Mechanic Overview: Armor Class 5e
Published on February 5, 2021, Last modified on February 25th, 2021
In D&D 5e, a creature’s Armor Class dictates how easily it can be hit. This simple mechanic is undeniably important for both player characters and monsters. In this article, we dissect the Armor Class mechanic and figure out what makes it tick.
Eric Deschamps - Wizards of the Coast - Shining Armor
What is Armor Class?
In 5th Edition, Armor Class (AC) is one of the most important aspects of any character because it determines how easily they can be hit. While it is specifically called “armor” class, a creature’s AC does not always entirely depend on how much armor a creature is wearing. A high AC can mean that a creature is particularly dexterous or that they can use magic to defend themselves.
There are a number of things that can increase a character’s AC, a few of which being armor, magic items, class features, and racial traits. In this Mechanic Overview, we will be covering the basics of AC, and how it interacts with other aspects of D&D’s 5th Edition.
How does AC work in 5e?
When making an attack against a creature, if the attacker meets the defender’s AC the attack will hit. When making a Saving Throw, Armor Class does not affect the outcome of the roll.
How do you calculate Armor Class in 5e?
When unarmored, your base Armor Class is 10 + Dexterity modifier. If you have a spell, item, feat, or racial trait that affects your Armor Class then the calculation will change.
The two most common ways to increase AC are to pump your Dexterity modifier (if you’re not wearing heavy armor) or to equip better armor. Below are some examples of different ways to increase AC, these options focus mainly on the Basic Rules, though some examples are given from other sources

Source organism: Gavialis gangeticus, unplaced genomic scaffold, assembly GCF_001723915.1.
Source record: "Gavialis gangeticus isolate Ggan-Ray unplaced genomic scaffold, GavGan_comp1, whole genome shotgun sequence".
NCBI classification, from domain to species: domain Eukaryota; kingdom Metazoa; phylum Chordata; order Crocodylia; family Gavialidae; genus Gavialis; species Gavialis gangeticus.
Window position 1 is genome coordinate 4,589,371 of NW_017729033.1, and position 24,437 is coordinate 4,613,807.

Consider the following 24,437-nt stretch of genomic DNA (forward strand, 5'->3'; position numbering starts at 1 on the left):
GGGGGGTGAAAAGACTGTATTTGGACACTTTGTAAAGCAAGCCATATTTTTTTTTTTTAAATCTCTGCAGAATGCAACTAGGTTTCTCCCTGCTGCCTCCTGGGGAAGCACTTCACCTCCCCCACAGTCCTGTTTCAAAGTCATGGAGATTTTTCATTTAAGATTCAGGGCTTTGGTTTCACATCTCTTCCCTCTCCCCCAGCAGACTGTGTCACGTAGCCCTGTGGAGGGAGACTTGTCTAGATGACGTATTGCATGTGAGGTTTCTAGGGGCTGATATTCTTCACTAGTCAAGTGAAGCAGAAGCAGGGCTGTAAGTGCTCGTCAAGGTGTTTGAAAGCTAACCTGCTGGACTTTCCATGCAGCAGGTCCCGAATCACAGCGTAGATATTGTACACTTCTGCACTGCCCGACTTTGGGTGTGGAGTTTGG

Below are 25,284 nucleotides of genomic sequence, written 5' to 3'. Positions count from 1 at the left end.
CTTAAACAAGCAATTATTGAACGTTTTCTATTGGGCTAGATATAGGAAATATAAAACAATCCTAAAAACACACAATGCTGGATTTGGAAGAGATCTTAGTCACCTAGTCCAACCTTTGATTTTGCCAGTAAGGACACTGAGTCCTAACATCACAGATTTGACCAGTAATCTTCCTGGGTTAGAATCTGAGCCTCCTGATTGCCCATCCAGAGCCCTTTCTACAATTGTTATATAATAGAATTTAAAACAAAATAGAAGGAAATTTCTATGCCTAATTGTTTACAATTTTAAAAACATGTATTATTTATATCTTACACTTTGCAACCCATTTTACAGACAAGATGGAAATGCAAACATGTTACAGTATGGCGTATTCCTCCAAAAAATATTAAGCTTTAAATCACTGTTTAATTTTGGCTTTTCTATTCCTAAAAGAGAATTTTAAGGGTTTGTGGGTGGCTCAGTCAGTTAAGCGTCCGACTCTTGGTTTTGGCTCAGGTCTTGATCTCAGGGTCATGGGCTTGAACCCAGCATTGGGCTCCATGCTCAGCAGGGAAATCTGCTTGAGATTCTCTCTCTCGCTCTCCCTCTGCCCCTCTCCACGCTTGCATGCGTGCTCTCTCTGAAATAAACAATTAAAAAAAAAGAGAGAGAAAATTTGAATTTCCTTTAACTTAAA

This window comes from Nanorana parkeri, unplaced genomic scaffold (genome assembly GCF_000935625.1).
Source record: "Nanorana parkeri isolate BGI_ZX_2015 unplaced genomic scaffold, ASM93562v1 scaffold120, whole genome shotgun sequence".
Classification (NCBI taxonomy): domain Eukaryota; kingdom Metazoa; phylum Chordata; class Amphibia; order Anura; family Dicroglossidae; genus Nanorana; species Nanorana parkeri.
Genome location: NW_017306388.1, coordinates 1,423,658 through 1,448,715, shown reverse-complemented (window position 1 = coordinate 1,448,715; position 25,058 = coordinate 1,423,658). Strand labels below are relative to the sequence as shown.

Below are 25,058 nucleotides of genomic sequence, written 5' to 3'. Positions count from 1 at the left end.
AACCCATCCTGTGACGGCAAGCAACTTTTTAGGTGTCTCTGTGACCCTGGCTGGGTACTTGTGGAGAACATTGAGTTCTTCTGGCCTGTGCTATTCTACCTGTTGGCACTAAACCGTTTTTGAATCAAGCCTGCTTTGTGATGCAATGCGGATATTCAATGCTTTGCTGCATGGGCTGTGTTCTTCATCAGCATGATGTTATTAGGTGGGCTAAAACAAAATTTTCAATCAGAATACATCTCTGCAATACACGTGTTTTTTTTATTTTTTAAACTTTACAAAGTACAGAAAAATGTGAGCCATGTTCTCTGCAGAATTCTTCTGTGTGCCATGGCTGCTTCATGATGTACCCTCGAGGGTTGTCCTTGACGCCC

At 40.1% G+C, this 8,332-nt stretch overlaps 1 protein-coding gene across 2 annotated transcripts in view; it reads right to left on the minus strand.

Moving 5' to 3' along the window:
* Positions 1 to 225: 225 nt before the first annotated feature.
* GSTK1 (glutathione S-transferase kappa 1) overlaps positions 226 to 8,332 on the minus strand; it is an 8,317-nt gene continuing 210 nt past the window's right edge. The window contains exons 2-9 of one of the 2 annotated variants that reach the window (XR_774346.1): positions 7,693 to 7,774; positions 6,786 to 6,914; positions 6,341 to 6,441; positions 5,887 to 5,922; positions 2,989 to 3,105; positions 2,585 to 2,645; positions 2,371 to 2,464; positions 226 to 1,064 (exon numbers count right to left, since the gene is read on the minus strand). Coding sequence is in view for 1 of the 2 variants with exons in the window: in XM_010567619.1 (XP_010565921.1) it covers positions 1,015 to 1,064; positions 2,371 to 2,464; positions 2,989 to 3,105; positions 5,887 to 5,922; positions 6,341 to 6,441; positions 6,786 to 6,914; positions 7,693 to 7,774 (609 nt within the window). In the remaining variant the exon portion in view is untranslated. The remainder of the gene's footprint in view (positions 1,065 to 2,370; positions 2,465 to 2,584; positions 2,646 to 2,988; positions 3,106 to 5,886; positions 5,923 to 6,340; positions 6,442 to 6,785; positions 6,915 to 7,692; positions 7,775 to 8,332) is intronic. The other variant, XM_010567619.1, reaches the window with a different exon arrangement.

How to increase your Armor Class
Armor is one of the most common ways to increase Armor Class in 5e. A character’s ability to wear armor directly ties to the class they take, though their ability scores and any feats they have also come into play.
Below is a table of the different types of non-magical armor that can be found in D&D 5e, before choosing to wear a certain type of armor, make sure that your class has proficiency in it, and that you meet any other requirements such as the minimum STR requirement for Heavy Armor and only being able to equip non-metal armor for Druids.
|Armor||Cost||Armor Class (AC)||Strength||Stealth||Weight|
|Padded||5 gp||11 + Dex modifier||—||Disadvantage||8 lb.|
|Leather||10 gp||11 + Dex modifier||—||—||10 lb.|
|Studded leather||45 gp||12 + Dex modifier||—||—||13 lb.|
|Hide||10 gp||12 + Dex modifier (max 2)||—||—||12 lb.|
|Chain shirt||50 gp||13 + Dex modifier (max 2)||—||—||20 lb.|
|Scale mail||50 gp||14 + Dex modifier (max 2)||—||Disadvantage||45 lb.|
|Breastplate||400 gp||14 + Dex modifier (max 2)||—||—||20 lb.|
|Half plate||750 gp||15 + Dex modifier (max 2)||—||Disadvantage||40 lb.|
|Ring mail||30 gp||14||—||Disadvantage||40 lb.|
|Chain mail||75 gp||16||Str 13||Disadvantage||55 lb.|
|Splint||200 gp||17||Str 15||Disadvantage||60 lb.|
|Plate||1,500 gp||18||Str 15||Disadvantage||65 lb.|
|Shield||10 gp||2||—||—||6 lb.|
Some classes gain the ability to increase their base AC: